The use of burn pits in Iraq and Afghanistan has left thousands of veterans wondering whether their ailments could be related to breathing in the daily smoke from the fires. The pits - still in use in Afghanistan - were and are used to get rid of almost anything that accumulates around a military base. This includes human waste, garbage, chemicals, metal, paint, Styrofoam, solvents and medical waste.
The Department of Veteran Affairs has not acted quickly enough to deal with the conditions that could be the result of exposure to burn pit smoke, according to members of Congress and veterans advocacy groups. In fact, it took an act of Congress to get the VA to develop a registry to determine whether there was a link between certain illnesses and burn pits.
Any veteran who was stationed near a burn pit can join and be listed. Researchers will track the health conditions of participants. Over the long term, this could make it easier for veterans to receive disability benefits for illnesses contracted while serving near a burn pit.
Currently, disabled veterans must prove that their condition is related to burn pits in order to receive service-connected disability benefits. In other words, vets with respiratory and other diseases associated with burn pits cannot automatically obtain benefits for their conditions - such illnesses are not included in the list of presumptive conditions that automatically makes the link between the disability and service in the military.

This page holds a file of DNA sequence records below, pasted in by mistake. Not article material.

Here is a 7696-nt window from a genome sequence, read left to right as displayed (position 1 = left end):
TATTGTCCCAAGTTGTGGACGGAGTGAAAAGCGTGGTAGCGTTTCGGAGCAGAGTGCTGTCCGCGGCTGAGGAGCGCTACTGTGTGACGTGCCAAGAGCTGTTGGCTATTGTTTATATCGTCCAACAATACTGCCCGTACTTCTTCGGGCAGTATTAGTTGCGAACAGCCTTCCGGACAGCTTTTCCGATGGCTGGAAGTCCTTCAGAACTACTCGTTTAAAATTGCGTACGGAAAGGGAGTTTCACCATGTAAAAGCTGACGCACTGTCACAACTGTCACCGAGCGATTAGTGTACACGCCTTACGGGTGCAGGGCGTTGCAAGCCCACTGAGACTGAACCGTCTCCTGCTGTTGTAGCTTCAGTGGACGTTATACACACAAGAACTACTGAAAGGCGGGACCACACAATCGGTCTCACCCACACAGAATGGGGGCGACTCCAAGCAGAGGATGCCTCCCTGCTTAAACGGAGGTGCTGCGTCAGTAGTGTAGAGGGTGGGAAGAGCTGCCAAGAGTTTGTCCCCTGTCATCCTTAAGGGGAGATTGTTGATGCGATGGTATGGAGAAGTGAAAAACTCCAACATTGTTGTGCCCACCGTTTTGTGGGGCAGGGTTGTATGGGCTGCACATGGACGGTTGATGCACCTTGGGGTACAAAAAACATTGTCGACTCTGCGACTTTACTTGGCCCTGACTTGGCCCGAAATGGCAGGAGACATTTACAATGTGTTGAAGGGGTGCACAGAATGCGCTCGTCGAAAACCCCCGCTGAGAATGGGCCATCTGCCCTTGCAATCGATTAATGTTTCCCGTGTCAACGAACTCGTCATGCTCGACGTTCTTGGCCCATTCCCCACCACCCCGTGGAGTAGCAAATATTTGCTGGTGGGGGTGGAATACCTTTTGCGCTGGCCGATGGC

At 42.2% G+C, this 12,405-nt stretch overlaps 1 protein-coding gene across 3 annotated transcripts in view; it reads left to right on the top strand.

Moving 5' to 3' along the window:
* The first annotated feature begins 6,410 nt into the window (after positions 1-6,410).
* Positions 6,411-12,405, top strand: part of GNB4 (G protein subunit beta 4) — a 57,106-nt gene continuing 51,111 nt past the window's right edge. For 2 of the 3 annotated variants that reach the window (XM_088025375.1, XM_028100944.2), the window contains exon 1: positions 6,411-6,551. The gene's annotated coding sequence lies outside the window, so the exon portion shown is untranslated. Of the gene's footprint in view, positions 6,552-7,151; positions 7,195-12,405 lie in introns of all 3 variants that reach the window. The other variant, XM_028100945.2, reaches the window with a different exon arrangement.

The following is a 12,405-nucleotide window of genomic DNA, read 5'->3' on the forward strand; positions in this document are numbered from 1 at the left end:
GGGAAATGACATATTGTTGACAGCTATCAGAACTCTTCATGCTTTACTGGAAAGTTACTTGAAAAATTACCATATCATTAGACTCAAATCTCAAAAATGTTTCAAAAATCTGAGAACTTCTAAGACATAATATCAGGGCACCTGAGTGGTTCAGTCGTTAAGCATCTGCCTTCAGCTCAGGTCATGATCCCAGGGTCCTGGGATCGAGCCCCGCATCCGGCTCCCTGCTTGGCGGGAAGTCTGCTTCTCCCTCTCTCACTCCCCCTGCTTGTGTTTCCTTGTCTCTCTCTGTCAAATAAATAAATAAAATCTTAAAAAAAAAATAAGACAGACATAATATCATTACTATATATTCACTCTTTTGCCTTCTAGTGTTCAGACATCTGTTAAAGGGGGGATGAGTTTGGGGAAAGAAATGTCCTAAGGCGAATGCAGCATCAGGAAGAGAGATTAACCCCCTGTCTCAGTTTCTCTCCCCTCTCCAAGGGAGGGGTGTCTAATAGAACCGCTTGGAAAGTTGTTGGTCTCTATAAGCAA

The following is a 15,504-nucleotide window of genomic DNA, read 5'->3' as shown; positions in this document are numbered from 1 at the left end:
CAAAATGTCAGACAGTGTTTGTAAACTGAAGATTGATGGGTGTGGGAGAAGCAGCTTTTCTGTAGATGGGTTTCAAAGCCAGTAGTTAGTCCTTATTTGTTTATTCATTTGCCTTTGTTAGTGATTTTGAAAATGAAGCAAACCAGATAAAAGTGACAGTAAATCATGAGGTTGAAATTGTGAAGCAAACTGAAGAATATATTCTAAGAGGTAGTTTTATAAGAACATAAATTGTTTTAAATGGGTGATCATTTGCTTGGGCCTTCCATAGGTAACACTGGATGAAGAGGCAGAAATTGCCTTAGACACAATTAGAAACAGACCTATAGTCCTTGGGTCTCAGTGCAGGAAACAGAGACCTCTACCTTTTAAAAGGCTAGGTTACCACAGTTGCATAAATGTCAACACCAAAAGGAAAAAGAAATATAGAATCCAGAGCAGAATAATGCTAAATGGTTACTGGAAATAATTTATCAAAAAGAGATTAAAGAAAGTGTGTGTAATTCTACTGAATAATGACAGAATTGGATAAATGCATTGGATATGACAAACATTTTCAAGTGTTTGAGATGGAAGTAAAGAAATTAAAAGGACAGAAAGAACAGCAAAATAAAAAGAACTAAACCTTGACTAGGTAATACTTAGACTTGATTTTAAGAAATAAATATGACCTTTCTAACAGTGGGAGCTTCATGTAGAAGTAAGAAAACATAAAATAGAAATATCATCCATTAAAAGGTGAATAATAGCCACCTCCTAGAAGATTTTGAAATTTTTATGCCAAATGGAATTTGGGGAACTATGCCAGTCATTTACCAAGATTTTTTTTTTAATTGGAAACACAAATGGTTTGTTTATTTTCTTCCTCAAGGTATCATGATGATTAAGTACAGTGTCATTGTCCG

For example, illnesses associated with exposure to Agent Orange in Vietnam are now considered presumptive conditions. This reduces the time it takes for a vet to have his or her disability claim approved. However, many years passed between the end of the war in Vietnam and the inclusion of Agent Orange-related illnesses on the list of presumptive conditions. Will veterans with illnesses associated with burn pits in the Middle East face a similar challenge?
Until this question is answered, veterans exposed to burn pit smoke should get help. If you are a veteran with a respiratory or other illness that could have been caused by exposure to smoke from burn pits, do what countless other veterans have done: Call The Rep for Vets® and speak with one of the VA-accredited claims agents about your situation. They will know what to do next.
Source: Associated Press, "Health answers sought about burned-off war garbage," by Kevin Freking, Jan. 26, 2013.